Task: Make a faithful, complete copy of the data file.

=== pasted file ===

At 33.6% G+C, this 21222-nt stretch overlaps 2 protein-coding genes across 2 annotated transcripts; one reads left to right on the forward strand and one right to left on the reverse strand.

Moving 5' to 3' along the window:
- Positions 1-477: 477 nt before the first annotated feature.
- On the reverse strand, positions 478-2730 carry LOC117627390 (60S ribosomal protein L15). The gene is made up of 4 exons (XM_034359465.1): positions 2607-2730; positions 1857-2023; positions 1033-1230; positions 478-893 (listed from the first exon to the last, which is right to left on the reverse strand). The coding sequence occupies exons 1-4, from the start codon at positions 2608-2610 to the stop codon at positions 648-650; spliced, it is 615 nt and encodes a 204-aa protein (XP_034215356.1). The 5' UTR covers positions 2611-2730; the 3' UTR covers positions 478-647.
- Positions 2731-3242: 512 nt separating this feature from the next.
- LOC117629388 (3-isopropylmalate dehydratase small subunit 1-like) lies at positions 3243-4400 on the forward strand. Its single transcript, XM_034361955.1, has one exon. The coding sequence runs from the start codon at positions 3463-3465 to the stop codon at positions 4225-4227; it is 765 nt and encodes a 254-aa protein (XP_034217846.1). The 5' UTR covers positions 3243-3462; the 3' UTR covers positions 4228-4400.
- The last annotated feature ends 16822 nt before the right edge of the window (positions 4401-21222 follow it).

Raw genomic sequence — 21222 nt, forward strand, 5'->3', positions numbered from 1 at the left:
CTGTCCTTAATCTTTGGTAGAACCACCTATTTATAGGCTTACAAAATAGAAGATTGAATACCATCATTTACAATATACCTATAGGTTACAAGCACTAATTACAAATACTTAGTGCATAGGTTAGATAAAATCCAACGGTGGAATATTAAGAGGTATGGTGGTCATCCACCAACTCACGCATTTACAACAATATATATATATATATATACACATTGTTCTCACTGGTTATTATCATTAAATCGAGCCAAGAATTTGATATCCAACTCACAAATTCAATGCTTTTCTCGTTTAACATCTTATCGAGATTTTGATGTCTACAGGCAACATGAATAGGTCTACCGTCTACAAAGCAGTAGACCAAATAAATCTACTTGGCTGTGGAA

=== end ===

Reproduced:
At 33.6% G+C, this 21222-nt stretch overlaps 2 protein-coding genes across 2 annotated transcripts; one reads left to right on the forward strand and one right to left on the reverse strand.

Moving 5' to 3' along the window:
- Positions 1-477: 477 nt before the first annotated feature.
- On the reverse strand, positions 478-2730 carry LOC117627390 (60S ribosomal protein L15). The gene is made up of 4 exons (XM_034359465.1): positions 2607-2730; positions 1857-2023; positions 1033-1230; positions 478-893 (listed from the first exon to the last, which is right to left on the reverse strand). The coding sequence occupies exons 1-4, from the start codon at positions 2608-2610 to the stop codon at positions 648-650; spliced, it is 615 nt and encodes a 204-aa protein (XP_034215356.1). The 5' UTR covers positions 2611-2730; the 3' UTR covers positions 478-647.
- Positions 2731-3242: 512 nt separating this feature from the next.
- LOC117629388 (3-isopropylmalate dehydratase small subunit 1-like) lies at positions 3243-4400 on the forward strand. Its single transcript, XM_034361955.1, has one exon. The coding sequence runs from the start codon at positions 3463-3465 to the stop codon at positions 4225-4227; it is 765 nt and encodes a 254-aa protein (XP_034217846.1). The 5' UTR covers positions 3243-3462; the 3' UTR covers positions 4228-4400.
- The last annotated feature ends 16822 nt before the right edge of the window (positions 4401-21222 follow it).

Raw genomic sequence — 21222 nt, forward strand, 5'->3', positions numbered from 1 at the left:
CTGTCCTTAATCTTTGGTAGAACCACCTATTTATAGGCTTACAAAATAGAAGATTGAATACCATCATTTACAATATACCTATAGGTTACAAGCACTAATTACAAATACTTAGTGCATAGGTTAGATAAAATCCAACGGTGGAATATTAAGAGGTATGGTGGTCATCCACCAACTCACGCATTTACAACAATATATATATATATATATACACATTGTTCTCACTGGTTATTATCATTAAATCGAGCCAAGAATTTGATATCCAACTCACAAATTCAATGCTTTTCTCGTTTAACATCTTATCGAGATTTTGATGTCTACAGGCAACATGAATAGGTCTACCGTCTACAAAGCAGTAGACCAAATAAATCTACTTGGCTGTGGAA